Bioconversion of lignocellulosic wastes into eco-friendly and useful products
Every year huge amounts of lignocellulosic wastes are produced all over the world. But the most part of these lignocellulosic wastes are not used at all being stored in improper places or left on the fields leading to the environmental pollution. For a better valorizing of these wastes, the main scope of the experiments presented in this paper was to set up the biotechnology for bioconversion of lignocellulosic wastes that are come out from forestry and wood processing industry, pomiculture and viticulture, through the application of biotechnologies based on controlled growing of edible and medicinal mushroom species. To carry out the laboratory-scale biotechnological experiments, two mushroom species were used, namely, Ganoderma lucidum and Pleurotus eryngii. Both mushroom species were cultivated on many types of lignocellulosic wastes (tree chopped branches, wood chips, sawdust from forest industry, and wastes which are produced in fruit growing and viticulture) as raw substrates for mushroom growing inside of stainless steel matrices with the shape of pots. The first category of final products resulted from the application of such laboratory-scale biotechology was represented by a large scale of fully biodegradable materials in the shape of pots, supports or protective structures being made of the compost resulted from mushroom mycelia growing on these lignocellulosic wastes. The second category of final products is referring to mushroom fruiting bodies of both species. In this respect, the fruit body productions of these two mushroom species used in experiments were registered between 2.3 and 2.8 kg relative to 10 kg of substrates made of lignocellulosic wastes. From all six substrate variants tested in experiments, the best one for growing both mushroom species it turned out to be the substrate S1. It was established the optimal biotechnology for bioconversion of lignocellulosic wastes that are come out from wood processing industry, pomiculture and viticulture, through controlled growing of edible and medicinal mushroom species, at laboratoy scale.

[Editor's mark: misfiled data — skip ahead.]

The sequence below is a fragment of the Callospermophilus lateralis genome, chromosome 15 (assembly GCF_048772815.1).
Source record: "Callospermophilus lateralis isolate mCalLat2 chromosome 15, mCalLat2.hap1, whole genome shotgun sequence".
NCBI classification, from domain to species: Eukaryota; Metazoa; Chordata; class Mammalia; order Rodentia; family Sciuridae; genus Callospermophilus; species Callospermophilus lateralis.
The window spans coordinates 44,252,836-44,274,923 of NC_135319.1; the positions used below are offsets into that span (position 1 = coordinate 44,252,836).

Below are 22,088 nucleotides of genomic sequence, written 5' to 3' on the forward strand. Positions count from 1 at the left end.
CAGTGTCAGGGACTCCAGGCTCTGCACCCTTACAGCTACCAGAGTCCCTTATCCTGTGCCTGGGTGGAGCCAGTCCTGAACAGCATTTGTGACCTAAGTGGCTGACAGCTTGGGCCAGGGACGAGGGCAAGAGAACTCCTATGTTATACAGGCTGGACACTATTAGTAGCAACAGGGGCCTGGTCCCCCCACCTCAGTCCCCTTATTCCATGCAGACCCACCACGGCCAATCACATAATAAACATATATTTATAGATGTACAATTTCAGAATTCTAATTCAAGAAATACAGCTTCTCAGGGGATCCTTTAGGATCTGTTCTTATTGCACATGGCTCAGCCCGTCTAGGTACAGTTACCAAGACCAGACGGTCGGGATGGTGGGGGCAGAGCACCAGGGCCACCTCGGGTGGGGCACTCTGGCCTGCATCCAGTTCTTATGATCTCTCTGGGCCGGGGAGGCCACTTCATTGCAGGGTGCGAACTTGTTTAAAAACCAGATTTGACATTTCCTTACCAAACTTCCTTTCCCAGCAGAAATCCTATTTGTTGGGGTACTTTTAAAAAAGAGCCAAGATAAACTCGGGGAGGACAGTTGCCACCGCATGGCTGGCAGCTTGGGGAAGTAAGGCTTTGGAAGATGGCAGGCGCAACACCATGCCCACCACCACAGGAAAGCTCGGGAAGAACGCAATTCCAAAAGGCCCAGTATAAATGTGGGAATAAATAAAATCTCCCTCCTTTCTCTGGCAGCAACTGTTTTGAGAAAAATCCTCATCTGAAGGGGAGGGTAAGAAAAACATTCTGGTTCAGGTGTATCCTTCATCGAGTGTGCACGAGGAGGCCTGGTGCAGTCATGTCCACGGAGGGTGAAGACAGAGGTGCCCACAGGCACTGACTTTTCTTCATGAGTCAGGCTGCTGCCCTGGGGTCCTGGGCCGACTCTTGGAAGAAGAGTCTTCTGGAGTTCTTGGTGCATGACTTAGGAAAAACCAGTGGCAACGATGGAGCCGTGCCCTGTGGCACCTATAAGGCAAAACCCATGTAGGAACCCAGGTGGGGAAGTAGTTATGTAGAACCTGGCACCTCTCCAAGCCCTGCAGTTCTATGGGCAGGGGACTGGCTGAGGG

Teodorescu, R.I., Stănică, F., Teodorescu, R.F., Roșculete, C.A. and Tudor, V. (2020). Bioconversion of lignocellulosic wastes into eco-friendly and useful products. Acta Hortic. 1287, 375-380
biotechnology, controlled fungal growing, edible and medicinal mushrooms, wastes of wood processing industry, fruit growing and viticulture